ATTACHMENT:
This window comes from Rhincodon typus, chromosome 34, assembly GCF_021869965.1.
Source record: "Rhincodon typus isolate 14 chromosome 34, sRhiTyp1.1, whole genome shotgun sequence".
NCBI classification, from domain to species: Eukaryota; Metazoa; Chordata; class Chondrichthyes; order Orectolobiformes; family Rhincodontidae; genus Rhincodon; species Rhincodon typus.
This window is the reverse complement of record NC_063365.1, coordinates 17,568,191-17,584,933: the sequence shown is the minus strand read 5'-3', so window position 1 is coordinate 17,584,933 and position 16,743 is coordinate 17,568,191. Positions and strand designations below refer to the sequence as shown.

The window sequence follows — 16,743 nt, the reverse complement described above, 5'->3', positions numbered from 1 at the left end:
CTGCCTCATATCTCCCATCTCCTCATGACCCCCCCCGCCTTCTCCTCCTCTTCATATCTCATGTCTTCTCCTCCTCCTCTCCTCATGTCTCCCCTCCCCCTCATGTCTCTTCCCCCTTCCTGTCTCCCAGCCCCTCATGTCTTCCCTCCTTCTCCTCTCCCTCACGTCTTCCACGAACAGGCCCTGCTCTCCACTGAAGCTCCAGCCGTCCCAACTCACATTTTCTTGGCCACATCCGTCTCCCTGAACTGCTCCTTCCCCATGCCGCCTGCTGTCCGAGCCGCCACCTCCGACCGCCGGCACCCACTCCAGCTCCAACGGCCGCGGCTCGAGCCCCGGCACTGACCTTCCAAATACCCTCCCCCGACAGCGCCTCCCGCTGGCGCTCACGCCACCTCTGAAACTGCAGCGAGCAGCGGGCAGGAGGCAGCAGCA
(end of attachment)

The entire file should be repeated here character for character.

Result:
This window comes from Rhincodon typus, chromosome 34, assembly GCF_021869965.1.
Source record: "Rhincodon typus isolate 14 chromosome 34, sRhiTyp1.1, whole genome shotgun sequence".
NCBI classification, from domain to species: Eukaryota; Metazoa; Chordata; class Chondrichthyes; order Orectolobiformes; family Rhincodontidae; genus Rhincodon; species Rhincodon typus.
This window is the reverse complement of record NC_063365.1, coordinates 17,568,191-17,584,933: the sequence shown is the minus strand read 5'-3', so window position 1 is coordinate 17,584,933 and position 16,743 is coordinate 17,568,191. Positions and strand designations below refer to the sequence as shown.

The window sequence follows — 16,743 nt, the reverse complement described above, 5'->3', positions numbered from 1 at the left end:
CTGCCTCATATCTCCCATCTCCTCATGACCCCCCCCGCCTTCTCCTCCTCTTCATATCTCATGTCTTCTCCTCCTCCTCTCCTCATGTCTCCCCTCCCCCTCATGTCTCTTCCCCCTTCCTGTCTCCCAGCCCCTCATGTCTTCCCTCCTTCTCCTCTCCCTCACGTCTTCCACGAACAGGCCCTGCTCTCCACTGAAGCTCCAGCCGTCCCAACTCACATTTTCTTGGCCACATCCGTCTCCCTGAACTGCTCCTTCCCCATGCCGCCTGCTGTCCGAGCCGCCACCTCCGACCGCCGGCACCCACTCCAGCTCCAACGGCCGCGGCTCGAGCCCCGGCACTGACCTTCCAAATACCCTCCCCCGACAGCGCCTCCCGCTGGCGCTCACGCCACCTCTGAAACTGCAGCGAGCAGCGGGCAGGAGGCAGCAGCA